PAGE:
About the time I read Barney’s piece urging people to turn down offers to work for nothing – pointing out that you don’t gain anything at all from a payment is in the publishing mentality, you are in fact being exploited – I received an offer to review an album on a radio station. And I mean right at the very moment that I was reading the Facebook post that Hoskyns had served up; it had generated a huge amount of feedback too.
The offer to review was a tweet – I’ve made myself that available. Someone just tweets me and asks me to front up and comment. So I take it to email and suggest that I’ll happily front up and run my mouth for 20 minutes to fill some air-time but I’ll need to be paid. I know the answer before it arrives in the inbox.
They know that I need to eat but I need to understand that the station has no budget. Maybe one day they’ll have a budget and maybe one day they’ll call or email – or tweet – again.
And that’s fine. Not a week goes by now without something like this happening. These non-offer offers are flooding in…
I’m not naming the station because I have no (real) beef with them. They tried. They figured it worth a shot.
But it’s sad that this is the way it is – people like me will work for free – will send it all out there in the hope that it’s going somewhere and that one day, maybe, someone (somehow) will find a budget and decide a price to put on this content.
I’m paid for some of my freelance work. But I’m paid poorly in most cases. No such thing as a pay-rise (ever). No chance to negotiate. Payments arriving whenever suits – sometimes getting “lost” for a month or more – but I came to understand that this is how it would be a while ago. I am (for the most part) at peace with that.
The frustration is in people coming to you – seeking work and then deciding that work has no value at all. It is simply not my fault as a content provider that the publication/station/site doesn’t have a budget. If I’m to entertain an offer there needs to be an offer.
I don’t think this is unreasonable.
Because how it is currently such offers should read: We really value your work – so much so we’d like to give you a slot to speak/space to write. We want you. And your work; your words. And the value we put on that is absolutely nothing. Zero. Please don’t take this personally but given the current economic climate and this tough old industry we’re all in for “the love of it” we have decided that we place no value whatsoever on you or your work. But we’d still love to have you.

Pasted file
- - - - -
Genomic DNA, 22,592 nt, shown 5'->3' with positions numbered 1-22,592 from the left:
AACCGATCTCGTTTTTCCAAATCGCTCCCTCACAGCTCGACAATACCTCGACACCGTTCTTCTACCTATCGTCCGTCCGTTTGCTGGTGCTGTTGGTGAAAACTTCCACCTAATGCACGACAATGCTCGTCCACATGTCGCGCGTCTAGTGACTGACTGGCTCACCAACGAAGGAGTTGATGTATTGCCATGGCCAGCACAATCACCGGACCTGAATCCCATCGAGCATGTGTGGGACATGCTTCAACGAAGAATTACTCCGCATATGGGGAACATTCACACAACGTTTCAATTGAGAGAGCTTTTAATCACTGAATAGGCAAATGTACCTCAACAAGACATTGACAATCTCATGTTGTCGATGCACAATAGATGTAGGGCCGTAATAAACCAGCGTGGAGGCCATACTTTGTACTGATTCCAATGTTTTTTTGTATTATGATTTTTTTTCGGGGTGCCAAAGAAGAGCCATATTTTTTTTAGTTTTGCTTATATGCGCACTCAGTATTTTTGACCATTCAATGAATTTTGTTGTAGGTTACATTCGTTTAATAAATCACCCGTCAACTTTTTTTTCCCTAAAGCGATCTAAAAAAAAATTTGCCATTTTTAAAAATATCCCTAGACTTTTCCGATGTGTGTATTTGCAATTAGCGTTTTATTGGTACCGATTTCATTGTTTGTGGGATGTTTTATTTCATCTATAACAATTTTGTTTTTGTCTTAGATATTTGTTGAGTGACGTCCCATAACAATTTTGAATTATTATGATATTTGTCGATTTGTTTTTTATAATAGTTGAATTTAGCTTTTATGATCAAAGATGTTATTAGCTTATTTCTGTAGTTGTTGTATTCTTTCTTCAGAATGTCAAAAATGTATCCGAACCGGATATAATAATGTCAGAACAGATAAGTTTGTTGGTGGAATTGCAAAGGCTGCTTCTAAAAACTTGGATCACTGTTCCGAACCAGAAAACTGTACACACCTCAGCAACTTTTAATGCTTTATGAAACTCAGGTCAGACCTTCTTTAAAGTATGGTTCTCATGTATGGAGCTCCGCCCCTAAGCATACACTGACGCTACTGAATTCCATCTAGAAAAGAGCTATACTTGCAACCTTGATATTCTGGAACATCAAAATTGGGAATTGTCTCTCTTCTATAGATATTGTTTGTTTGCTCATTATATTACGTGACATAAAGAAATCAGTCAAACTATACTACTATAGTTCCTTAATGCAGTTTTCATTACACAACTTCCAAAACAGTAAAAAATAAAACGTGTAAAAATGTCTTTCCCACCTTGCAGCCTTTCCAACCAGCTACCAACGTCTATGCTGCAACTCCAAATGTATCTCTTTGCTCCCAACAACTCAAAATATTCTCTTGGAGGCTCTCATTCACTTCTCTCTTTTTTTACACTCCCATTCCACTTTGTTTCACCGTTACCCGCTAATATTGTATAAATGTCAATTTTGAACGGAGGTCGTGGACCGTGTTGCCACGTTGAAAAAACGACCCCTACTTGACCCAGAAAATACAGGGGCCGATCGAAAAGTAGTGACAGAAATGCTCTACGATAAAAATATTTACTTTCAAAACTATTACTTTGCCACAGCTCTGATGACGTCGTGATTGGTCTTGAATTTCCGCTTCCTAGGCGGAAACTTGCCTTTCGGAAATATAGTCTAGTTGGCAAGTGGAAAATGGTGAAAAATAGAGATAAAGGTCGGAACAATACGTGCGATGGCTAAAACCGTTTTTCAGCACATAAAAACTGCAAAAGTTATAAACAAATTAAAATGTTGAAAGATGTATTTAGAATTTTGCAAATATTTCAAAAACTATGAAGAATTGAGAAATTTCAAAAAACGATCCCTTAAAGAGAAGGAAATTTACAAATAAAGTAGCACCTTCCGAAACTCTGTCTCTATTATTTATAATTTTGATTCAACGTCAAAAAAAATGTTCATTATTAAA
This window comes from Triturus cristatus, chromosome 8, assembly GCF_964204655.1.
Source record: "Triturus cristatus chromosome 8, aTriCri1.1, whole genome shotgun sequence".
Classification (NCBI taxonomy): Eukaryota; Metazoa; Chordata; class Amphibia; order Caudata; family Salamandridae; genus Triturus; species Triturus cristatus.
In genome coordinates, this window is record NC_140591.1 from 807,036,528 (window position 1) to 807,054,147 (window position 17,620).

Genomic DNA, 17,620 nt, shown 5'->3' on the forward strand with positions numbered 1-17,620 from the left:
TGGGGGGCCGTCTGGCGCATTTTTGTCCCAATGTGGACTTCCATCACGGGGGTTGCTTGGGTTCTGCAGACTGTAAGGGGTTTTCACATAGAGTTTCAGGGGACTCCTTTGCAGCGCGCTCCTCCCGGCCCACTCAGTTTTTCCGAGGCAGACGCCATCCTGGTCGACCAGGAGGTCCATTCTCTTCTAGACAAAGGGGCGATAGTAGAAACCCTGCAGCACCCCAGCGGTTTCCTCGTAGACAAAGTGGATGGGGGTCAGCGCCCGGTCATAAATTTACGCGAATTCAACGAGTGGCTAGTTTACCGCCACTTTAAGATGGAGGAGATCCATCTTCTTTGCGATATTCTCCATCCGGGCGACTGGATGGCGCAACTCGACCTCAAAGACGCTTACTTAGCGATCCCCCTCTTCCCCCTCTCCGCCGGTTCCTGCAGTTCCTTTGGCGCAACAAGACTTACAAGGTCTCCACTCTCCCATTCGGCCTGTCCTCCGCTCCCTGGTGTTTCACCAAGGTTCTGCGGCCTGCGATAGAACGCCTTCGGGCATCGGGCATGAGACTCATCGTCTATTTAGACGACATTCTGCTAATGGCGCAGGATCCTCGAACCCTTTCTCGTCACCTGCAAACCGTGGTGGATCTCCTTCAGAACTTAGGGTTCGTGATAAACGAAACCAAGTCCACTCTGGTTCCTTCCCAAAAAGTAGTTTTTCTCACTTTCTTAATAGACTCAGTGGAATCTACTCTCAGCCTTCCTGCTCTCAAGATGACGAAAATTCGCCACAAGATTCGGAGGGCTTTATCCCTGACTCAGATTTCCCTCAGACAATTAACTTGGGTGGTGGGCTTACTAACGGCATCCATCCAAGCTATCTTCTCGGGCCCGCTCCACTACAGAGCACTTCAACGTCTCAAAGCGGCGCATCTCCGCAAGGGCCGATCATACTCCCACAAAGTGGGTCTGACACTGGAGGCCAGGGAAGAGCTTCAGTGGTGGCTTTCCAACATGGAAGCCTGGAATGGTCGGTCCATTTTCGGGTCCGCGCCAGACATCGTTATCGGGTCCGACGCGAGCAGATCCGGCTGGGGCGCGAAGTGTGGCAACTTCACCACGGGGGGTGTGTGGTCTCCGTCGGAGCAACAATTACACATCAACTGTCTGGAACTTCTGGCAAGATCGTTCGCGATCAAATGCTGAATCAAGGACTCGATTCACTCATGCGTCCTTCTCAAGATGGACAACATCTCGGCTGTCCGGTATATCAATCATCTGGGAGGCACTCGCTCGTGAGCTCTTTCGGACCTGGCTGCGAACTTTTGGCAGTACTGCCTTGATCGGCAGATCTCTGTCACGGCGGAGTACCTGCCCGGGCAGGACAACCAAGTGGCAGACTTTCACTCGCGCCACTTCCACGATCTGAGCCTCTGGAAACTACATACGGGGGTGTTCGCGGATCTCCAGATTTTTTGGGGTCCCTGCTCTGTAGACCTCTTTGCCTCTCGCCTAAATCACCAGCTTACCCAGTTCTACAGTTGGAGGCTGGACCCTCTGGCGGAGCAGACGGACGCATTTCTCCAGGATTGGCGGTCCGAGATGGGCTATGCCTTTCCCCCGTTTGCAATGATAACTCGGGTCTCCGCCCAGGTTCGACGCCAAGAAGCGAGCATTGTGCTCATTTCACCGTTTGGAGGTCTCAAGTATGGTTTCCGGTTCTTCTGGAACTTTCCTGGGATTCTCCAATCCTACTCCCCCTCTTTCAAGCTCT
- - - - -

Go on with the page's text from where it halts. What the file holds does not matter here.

Being had is right.
Recently I provided content for a radio station for over a year – once a week I’d have a rant and it had a following. I also played my part and pimped that bit on Facebook and Twitter and blogs and all the necessary evils that sap our time and fool us right into thinking we’re extending the brand and helping to share the word.
After nearly 18 months of working for nothing – my payment in the publishing/broadcasting – I asked for money. You would have thought I’d taken a shit on their desk. Suddenly I was not a “team player”. I was also told that I had some nerve. And when I politely thanked them for the opportunity and suggested we call it quits then and there – after the suggestion that I offer up one more piece of my time for free to help them out of a potential bind and so they could save face that week – I didn’t even receive a reply. No thank you in return for nearly 18 months of free content, freely advertising the station too through my channels. In accordance with their pay-rates all I received was nothing.
Funnily enough – and perhaps now it will stop – I keep getting offers to appear on radio stations. And I would love that. Really I would. I’m good at what I do. And I’m radio-ready, primed and eager. I love the sound of my own voice and I have things to say. I know I’d be great. But I’ve never – in my life – received a paid offer to speak on radio. And when I ask I’m laughed at.
A quick comment – fine, sure. An interview to promote my book – absolutely. No issue, thanks for the time and cheers for the slot. But a regular segment where I provide the content for nothing? Somebody’s having a fucking laugh. Aren’t they?
An offer arrived at the start of this year for a weekly slot on a breakfast show – I wrote back saying thanks and that I would love to do it when they could come back to me with a price. Of course I’m still waiting…